Festool stuff #10: Rail square DIY - can be made for any rail

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Blog entry by mafe posted 12-09-2020 12:44 AM 9184 reads 6 times favorited 9 comments Add to Favorites Watch
« Part 9: Adaptor, for Makita 18V circular saw on Festool rails._ Part 10 of Festool stuff series Part 11: Simple speed square rail square - easy peasy »

Festool / Makita rail square DIY
can be made for any rail.

When doing construction work, it’s useful to be able to make fast straight board cuts in many situations, these cut’s don’t need to be furniture precise, but within a mm or so pr. Meter, is more than fine. This is where these rail squares are brilliant, no setup, just a pencil mark for the size and you can make a nice straight cut.
Decided I needed one of these for my allotment house and that it would be a fun project, to make a MaFe version.
This square can of course be made for any brand of rail, my rail saw is a Festool, but I also made a rail jig, for my Makita and even have both brands of routers, that run on the rails.

Here the finished project first, plywood rail square mounted on the rail and put up against a piece of MDF for cut.

The cut side.
Hope you get the idea.

Let’s get to it!
I start by cutting a piece of quality plywood.
The size is the width of the inside of a Systainer, so it can be stored there and the hight, app half of that.

Marking where the T-slot is located.

Leaving a wee bit of the ply going passed the edge of the rail, on the cutting side.

A strip the width of the T-slot, is cut from old IKEA cutting board.
(It’s not needed to be from IKEA).

Make sure it’s a tight fit.

On the table saw, a rabbet is cut to fit the strip.
Go slow and sneak in on it.

Roger rabbet…

Forgot to take a picture, when I were screwing in, the strip, but it’s just three small screws, with countersink in the strip.
Here I cut an angle, to the fence, that starts where the rail ends, it’s not needed, I just found it nice looking and wanted to remove weight, when possible.

Testing it out.

Remember we kept this one a wee too wide, don’t cut it yet.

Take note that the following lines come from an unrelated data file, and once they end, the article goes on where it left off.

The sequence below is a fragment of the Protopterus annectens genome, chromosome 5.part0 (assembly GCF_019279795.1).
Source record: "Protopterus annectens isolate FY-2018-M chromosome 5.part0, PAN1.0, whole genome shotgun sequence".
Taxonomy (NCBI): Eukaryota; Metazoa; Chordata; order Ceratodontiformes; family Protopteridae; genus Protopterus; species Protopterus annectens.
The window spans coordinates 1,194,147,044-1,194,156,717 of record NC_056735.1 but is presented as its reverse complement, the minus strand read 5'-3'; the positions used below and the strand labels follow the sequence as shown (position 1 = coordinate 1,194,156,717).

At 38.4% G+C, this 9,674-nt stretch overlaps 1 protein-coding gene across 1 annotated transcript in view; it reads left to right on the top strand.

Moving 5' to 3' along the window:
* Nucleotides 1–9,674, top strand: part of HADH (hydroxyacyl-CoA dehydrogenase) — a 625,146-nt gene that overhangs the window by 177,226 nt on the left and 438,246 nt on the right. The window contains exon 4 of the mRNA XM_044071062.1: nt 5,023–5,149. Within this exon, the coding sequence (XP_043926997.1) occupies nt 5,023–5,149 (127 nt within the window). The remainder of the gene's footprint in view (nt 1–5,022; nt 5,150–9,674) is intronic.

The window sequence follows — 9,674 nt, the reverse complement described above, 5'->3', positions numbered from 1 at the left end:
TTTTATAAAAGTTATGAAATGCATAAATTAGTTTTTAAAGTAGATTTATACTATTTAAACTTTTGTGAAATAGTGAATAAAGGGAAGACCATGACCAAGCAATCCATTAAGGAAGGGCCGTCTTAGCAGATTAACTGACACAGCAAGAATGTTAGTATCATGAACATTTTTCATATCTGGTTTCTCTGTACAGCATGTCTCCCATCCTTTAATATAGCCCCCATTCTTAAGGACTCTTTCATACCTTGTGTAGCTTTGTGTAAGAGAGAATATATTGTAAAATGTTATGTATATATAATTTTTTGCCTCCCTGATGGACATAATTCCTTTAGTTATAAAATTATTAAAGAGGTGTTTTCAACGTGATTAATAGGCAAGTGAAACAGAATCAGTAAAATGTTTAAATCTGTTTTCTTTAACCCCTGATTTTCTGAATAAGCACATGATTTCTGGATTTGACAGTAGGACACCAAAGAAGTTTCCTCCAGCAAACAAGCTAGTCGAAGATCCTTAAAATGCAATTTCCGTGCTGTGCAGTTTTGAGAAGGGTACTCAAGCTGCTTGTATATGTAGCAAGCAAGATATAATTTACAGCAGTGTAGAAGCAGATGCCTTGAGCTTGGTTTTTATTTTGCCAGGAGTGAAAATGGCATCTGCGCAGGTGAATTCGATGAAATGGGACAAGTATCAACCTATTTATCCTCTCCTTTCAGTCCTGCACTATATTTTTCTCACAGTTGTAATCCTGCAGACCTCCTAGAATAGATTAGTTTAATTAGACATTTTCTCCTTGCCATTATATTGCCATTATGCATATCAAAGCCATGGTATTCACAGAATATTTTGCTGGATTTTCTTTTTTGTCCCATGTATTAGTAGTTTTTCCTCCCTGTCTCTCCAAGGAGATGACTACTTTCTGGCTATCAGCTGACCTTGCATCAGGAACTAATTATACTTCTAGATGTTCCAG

As you can see the fence is not completely square, so that will need to be corrected.

But I want to finish the build first and once all is done, square it up.
Here you get the basic idea, now we need a way to secure the fence and a little helper, to keep it on the board.

The washer will keep it from tilting and then I need to figure out how to hold it in place… Hmmmmmmmmm…

Perhaps something like this.

Well that might work!

Not bad at all, this will be a hardware free solution, that I like.


We got a sliding fixture.

Less is plenty, big smile.

The devil is in the detail.

This will work, the rail can slide in and out, but will be held secure in place.

More glue.

Gave it some brad nails, while it was on the rail.
Here you can see the fence.


Screws from the backside, to hold it firmly in place.

What a mess.

I decided to remove the centre screw and ad one on each side.

So I can drill a hole in the centre.

8mm straight in the middle.

There are cut out for a bolt, in the strip.
The bolt needs to be grinded a wee bit on each side, to fit in the T-track.

Now with cut out for bolt to ride in the T-track.

Bolt is put in place and fence is slided on.

Good size hand knob is screwed on to it, like this it will lock and secure the fence.

Back to the hold in place thingy…
A large washer.

Drilling a hole.

Marking position.

Screw with a locking washer is screwed in.

Like this it can be easy set aside, when not needed or transported.

It will prevent the rail from tipping and make it easy to align the board.


This is not needed, but again I would like to remove some material, to make it lighter and to look cool.